Are You Too Nice To Your Kids?

The other day, I was reading about D.L. Hughley hosting the first-ever comedy show on CNN. He said his dad never told him “I’m proud of you,” but that his dad just acknowledging that he was a first on CNN was like a pep talk.

2008.10.26 - Caution! Slip hazard!
Creative Commons License photo credit: a.drian

That got me thinking of something I have often thought about: I think my parents were too nice to me. When I was doing a traffic report at 1 a.m. in Northern California (yes, I did that), my parents acted like I was Hillary Swank winning the Oscar. “Your Aunt Arlene can get KGO in San Diego and listens to you!”  

When I hosted my first (and only) network show, “Playing It Straight,” they paid for me to have a debut party which coincided with my birthday. (The local news came and it was really cool. The show tanked, but that’s another story.)

Perhaps if they had been the kind of parents that withheld praise, I would have strived beyond my G-list status. Maybe I would have had that hunger to succeed I see in others,as opposed to my philosophy, which is: “I’m shooting for the middle.”

Am I making the same mistake with my daughter? When she draws outside the lines, should I continue to find something something to praise, like ,”Love that you used the whole page!” Or should start laying down some expectations?: “Try to get it within the lines.”

I was thinking of that HIllary Clinton story, of when she was a girl. She came home and told her mom some girl had slugged her. Her mom said to go back out there and face the girl, that “we don’t have cowards in this house.” She did, and clearly Hillary grew up tough and able to take a punch.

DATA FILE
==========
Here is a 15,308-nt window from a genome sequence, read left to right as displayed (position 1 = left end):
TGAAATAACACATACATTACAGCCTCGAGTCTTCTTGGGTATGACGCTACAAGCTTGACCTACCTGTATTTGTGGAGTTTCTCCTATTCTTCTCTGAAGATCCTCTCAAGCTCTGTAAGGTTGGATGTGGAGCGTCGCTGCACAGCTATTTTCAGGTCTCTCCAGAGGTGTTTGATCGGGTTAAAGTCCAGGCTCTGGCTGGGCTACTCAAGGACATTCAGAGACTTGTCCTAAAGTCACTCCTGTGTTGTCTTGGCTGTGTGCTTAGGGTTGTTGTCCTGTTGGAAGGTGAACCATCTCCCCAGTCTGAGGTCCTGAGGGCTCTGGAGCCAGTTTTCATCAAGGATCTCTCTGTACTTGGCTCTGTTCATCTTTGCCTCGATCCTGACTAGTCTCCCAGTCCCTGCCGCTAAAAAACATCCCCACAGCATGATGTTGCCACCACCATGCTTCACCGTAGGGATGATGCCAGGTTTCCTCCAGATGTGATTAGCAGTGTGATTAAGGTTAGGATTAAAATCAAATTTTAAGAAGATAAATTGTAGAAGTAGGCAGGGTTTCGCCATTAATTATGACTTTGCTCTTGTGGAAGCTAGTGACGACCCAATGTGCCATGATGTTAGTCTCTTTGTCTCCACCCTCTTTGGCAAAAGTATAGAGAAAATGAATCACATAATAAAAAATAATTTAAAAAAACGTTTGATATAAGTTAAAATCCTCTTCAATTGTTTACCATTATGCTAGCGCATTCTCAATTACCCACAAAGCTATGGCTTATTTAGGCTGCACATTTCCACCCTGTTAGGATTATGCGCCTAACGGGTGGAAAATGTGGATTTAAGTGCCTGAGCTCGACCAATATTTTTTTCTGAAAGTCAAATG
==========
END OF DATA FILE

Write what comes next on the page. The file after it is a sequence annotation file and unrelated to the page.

My mom would have said, “The girl who slugged you is a sick girl; I know her parents and they aren’t well. Forgive her.”

What have others done that seems to work?

9 thoughts on “Are You Too Nice To Your Kids?

  1. This is a tough one — and very close to home for me. I think that self-esteem is critical to success on so many fronts – professional, emotional, intellectual (in no special order). So i think that praising your children when they deserve it — and throwing them debut parties –is important to making them feel valued and cherished.

    Now, here’s the hard part for me. I grew up extremely poor, and treasured everything my parents scrimped to provide for me. One of my most “wanted” presents one year, poring over the JCPenny catlogue before christmas, was a two piece snow suit — i can still picture it. Royal blue bibs, and royal blue jacket with rainbow splash across arms and chest. I was excstatic when I got it. My daughter has more than 7 winter coats (most of which she fights me to put on).
    My brother has 3 kids and had to face this issue long before me — how do you inspire your kids to have a fire in their belly when you spend your life stoking it for them? How do you balance your need to give them everything you never had with the equal desire that they appreciate what they have and act as though they had to fight for every scrap?

    My brother used to make up work that they had to do (picking up sticks that had blown down in a wind storm in the yard, e.g.) … but, honestly, that waned and his kids are very nice but have extreme expectations of parental caretaking.